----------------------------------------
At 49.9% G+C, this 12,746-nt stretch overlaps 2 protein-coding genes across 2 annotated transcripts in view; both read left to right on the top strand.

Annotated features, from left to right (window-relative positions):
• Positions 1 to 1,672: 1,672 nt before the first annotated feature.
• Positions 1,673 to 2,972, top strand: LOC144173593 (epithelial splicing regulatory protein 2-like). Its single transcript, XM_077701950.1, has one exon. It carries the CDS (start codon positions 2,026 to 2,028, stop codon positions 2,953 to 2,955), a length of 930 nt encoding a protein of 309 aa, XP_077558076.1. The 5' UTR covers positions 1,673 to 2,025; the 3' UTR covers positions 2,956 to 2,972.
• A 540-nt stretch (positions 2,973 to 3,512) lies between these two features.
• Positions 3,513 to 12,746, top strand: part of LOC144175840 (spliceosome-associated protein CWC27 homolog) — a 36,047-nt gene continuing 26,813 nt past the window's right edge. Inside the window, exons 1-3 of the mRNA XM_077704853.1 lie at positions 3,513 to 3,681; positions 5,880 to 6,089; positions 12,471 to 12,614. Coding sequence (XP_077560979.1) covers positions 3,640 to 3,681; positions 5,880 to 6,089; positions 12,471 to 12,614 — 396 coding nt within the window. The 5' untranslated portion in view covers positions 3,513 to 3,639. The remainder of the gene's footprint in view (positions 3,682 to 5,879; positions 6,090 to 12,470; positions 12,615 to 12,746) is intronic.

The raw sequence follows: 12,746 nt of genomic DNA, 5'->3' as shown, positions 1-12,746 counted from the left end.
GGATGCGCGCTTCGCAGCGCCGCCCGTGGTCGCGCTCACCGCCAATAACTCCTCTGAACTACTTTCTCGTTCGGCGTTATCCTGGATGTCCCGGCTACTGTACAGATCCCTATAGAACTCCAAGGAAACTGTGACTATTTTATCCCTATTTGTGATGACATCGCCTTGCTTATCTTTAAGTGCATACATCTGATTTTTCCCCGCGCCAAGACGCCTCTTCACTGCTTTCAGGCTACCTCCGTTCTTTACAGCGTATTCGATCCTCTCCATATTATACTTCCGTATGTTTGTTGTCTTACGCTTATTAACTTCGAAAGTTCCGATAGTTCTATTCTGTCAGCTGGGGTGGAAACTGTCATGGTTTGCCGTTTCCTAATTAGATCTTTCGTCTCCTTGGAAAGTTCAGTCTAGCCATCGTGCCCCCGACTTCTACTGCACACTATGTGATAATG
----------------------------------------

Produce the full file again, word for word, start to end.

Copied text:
At 49.9% G+C, this 12,746-nt stretch overlaps 2 protein-coding genes across 2 annotated transcripts in view; both read left to right on the top strand.

Annotated features, from left to right (window-relative positions):
• Positions 1 to 1,672: 1,672 nt before the first annotated feature.
• Positions 1,673 to 2,972, top strand: LOC144173593 (epithelial splicing regulatory protein 2-like). Its single transcript, XM_077701950.1, has one exon. It carries the CDS (start codon positions 2,026 to 2,028, stop codon positions 2,953 to 2,955), a length of 930 nt encoding a protein of 309 aa, XP_077558076.1. The 5' UTR covers positions 1,673 to 2,025; the 3' UTR covers positions 2,956 to 2,972.
• A 540-nt stretch (positions 2,973 to 3,512) lies between these two features.
• Positions 3,513 to 12,746, top strand: part of LOC144175840 (spliceosome-associated protein CWC27 homolog) — a 36,047-nt gene continuing 26,813 nt past the window's right edge. Inside the window, exons 1-3 of the mRNA XM_077704853.1 lie at positions 3,513 to 3,681; positions 5,880 to 6,089; positions 12,471 to 12,614. Coding sequence (XP_077560979.1) covers positions 3,640 to 3,681; positions 5,880 to 6,089; positions 12,471 to 12,614 — 396 coding nt within the window. The 5' untranslated portion in view covers positions 3,513 to 3,639. The remainder of the gene's footprint in view (positions 3,682 to 5,879; positions 6,090 to 12,470; positions 12,615 to 12,746) is intronic.

The raw sequence follows: 12,746 nt of genomic DNA, 5'->3' as shown, positions 1-12,746 counted from the left end.
GGATGCGCGCTTCGCAGCGCCGCCCGTGGTCGCGCTCACCGCCAATAACTCCTCTGAACTACTTTCTCGTTCGGCGTTATCCTGGATGTCCCGGCTACTGTACAGATCCCTATAGAACTCCAAGGAAACTGTGACTATTTTATCCCTATTTGTGATGACATCGCCTTGCTTATCTTTAAGTGCATACATCTGATTTTTCCCCGCGCCAAGACGCCTCTTCACTGCTTTCAGGCTACCTCCGTTCTTTACAGCGTATTCGATCCTCTCCATATTATACTTCCGTATGTTTGTTGTCTTACGCTTATTAACTTCGAAAGTTCCGATAGTTCTATTCTGTCAGCTGGGGTGGAAACTGTCATGGTTTGCCGTTTCCTAATTAGATCTTTCGTCTCCTTGGAAAGTTCAGTCTAGCCATCGTGCCCCCGACTTCTACTGCACACTATGTGATAATG